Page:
By the 14th hole, my right foot started cramping up.   Drank more Gatorade.  (8 jugs of water and 2 gatorades weren’t enough!).  (Lesson #2 below)

Struggled through 15, worked the cramps out for 16.   On the 17th green, the cramps went rampant.  Both calf muscles were indented and Janet was punching them out before I had to putt.   Salvaged a bogey. 

We did everything we could to finish 18 walking.  The approach shot hit the top edge of the bunker and buried - yes, the fascinating fried egg, managed to get out in 1, then the first 3 putt of the day.  Ughh!   (Lesson #3 below)

We shook hands with our competitors and then congratulated each other on the round and thoroughly enjoying the whole experience.  

Fairly confident that an 81 was not enough (OK – really feeling like we blew it!), we loaded everything into the car and went in for the reception being hosted by the wonderful Briarwood members and staff.

Time check – 5pm.   We finished the round in 3hrs 45min!!!  Quite a pace, especially walking.



Briarwood members…

The members of Briarwood are very kind and generous.  We had the privilege of visiting with Phyllis Melvey, a state champion in North Dakota 7 times over.  Phyllis is now 91, and was ready to quit the game until Briarwood installed “Play it forward tees” in Phyllis’ honor.  There are tee markers/plates with Phyliss’ name on each hole to designate a forward tee of an appropriate length for her game.   Phyllis is continuing to play and recently shot 4 under her age – an 87!   Wow!!  She's an inspiration!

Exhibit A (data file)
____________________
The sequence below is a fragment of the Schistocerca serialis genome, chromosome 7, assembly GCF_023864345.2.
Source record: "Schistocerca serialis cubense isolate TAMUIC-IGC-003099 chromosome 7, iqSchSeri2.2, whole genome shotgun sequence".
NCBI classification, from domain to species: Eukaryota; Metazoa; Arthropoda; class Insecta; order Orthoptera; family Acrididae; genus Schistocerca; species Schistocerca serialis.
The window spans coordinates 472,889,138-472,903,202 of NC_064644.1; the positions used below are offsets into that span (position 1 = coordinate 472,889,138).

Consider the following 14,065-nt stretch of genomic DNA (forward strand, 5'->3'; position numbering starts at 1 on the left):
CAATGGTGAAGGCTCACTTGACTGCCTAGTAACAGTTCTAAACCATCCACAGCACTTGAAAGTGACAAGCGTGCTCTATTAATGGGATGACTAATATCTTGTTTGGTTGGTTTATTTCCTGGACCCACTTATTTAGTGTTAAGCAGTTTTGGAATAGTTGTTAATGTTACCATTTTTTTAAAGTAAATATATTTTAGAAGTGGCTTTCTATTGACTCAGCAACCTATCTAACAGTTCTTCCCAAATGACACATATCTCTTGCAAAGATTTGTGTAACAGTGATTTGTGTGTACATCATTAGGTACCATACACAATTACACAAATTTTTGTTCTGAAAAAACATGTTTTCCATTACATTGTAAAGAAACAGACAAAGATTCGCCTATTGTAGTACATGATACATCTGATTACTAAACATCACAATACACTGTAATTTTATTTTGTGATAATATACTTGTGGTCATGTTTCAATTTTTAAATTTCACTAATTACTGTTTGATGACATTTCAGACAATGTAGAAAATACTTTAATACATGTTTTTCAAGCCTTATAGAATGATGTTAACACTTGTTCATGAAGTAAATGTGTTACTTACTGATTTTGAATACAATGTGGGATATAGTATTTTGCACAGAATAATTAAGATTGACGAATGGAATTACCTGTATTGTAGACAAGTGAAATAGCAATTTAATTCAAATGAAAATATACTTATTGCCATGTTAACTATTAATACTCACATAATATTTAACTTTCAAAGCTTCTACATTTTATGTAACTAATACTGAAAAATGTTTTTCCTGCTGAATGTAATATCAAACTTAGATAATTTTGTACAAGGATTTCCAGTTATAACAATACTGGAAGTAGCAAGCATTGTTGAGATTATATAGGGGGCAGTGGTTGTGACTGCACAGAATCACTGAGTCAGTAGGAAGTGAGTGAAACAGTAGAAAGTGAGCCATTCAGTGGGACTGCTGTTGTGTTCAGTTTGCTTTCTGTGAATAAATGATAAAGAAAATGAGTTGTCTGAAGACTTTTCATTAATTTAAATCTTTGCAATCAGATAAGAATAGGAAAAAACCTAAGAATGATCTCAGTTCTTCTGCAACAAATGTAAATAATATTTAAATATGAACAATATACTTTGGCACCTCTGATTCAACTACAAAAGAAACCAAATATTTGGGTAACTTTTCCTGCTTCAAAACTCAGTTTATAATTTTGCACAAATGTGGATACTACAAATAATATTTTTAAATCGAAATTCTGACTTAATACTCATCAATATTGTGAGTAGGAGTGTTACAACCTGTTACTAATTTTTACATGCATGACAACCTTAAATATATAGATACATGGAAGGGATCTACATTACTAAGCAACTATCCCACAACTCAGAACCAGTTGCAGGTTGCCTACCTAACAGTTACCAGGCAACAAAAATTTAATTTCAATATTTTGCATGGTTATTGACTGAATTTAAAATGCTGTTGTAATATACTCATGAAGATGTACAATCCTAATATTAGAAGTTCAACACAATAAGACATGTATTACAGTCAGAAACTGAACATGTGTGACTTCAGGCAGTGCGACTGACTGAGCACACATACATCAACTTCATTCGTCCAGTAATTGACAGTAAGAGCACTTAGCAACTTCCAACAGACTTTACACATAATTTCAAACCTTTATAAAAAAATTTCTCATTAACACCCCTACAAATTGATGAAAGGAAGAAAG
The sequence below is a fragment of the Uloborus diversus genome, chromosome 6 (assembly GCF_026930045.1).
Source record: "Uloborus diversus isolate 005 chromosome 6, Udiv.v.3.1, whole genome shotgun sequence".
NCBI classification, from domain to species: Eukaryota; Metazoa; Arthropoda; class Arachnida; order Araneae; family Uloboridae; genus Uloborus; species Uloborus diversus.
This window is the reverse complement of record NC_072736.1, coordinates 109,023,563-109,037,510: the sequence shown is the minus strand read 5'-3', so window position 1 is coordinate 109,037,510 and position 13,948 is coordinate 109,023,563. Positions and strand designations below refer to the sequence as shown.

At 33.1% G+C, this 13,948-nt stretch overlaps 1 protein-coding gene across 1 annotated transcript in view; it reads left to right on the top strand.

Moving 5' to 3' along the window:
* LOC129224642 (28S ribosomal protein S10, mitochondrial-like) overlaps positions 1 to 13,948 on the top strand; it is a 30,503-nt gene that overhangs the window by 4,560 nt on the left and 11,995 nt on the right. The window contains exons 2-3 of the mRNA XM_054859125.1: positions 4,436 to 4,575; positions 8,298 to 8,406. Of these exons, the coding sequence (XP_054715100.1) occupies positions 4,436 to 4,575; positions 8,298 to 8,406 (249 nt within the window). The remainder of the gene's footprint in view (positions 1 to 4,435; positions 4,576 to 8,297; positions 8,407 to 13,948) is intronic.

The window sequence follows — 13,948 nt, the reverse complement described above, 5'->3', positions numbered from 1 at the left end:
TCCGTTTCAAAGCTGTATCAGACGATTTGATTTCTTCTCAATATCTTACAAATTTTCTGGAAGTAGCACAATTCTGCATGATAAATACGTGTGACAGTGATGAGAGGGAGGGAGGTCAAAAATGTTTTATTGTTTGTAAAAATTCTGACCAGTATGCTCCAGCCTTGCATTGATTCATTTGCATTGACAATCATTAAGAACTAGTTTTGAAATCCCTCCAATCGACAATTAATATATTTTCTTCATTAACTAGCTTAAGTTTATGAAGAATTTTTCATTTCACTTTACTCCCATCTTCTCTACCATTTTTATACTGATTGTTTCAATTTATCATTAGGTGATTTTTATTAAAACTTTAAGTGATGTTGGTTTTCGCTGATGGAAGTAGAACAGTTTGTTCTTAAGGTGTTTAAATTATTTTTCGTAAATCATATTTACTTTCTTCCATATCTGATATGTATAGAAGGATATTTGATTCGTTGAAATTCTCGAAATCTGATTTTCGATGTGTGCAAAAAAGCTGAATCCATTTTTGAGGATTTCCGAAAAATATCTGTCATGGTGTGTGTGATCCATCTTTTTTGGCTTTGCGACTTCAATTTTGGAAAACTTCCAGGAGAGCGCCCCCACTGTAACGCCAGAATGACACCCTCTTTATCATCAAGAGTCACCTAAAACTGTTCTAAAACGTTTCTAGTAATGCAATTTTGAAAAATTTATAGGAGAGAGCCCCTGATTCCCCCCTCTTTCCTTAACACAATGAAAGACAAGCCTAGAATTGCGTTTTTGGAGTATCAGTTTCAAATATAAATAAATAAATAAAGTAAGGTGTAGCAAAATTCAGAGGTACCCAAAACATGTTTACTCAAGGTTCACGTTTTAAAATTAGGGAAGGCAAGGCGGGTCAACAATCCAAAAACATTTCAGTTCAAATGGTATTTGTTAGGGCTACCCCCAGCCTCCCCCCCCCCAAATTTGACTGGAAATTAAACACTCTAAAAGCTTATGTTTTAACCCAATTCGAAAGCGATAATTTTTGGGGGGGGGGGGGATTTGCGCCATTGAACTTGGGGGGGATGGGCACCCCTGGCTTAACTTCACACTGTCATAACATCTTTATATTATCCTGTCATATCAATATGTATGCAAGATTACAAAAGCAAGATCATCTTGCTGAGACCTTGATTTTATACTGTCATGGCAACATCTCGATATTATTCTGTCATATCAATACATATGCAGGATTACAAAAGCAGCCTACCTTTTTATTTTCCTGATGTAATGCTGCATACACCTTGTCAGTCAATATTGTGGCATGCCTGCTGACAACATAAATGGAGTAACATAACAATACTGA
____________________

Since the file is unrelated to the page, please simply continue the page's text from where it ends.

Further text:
Sticking around until the end…

While we visited, we watched the updates on the live leader board.  When over half the field was in, we were a bit surprised that there were not more scores under 80.    With 3 groups to finish, it was getting more interesting.   With 1 group to finish, if someone came in with less than 81, it was over.   Karen Davies carded an 81, making it a 5-way tie for 7th place (1st alternate)!  [The Top 6 finishers earned a spot in the US Senior Women’s Open]   (Lesson #4 below)

Nearly 2 hours after we finished, Janet shouted “Char - Let’s go, we’re in play-off!”   We ran to the car to change shoes, load up the pull cart, grab the essentials and head to the practice area to warm up. 

2 of the players who shot 81 had left immediately after their round.  Another was heading to the parking lot when the playoff was announced and declared that she would not participate.   This left two of us playing for 1st and 2nd alternate positions.  Janet & I fist pumped surprise.



The playoff…

We had 7 minutes until tee off at 6:45pm.    1 warm-up drive and 3 putts and off we went.

1st Hole:  Karen, just finishing her round, teed off first and hit the fairway.  I put my tee shot in the left side bunker, 100 yds out.

Karen hits the green leaving a 6-8 foot putt.  I hit out of the bunker, over the green, onto the back fringe.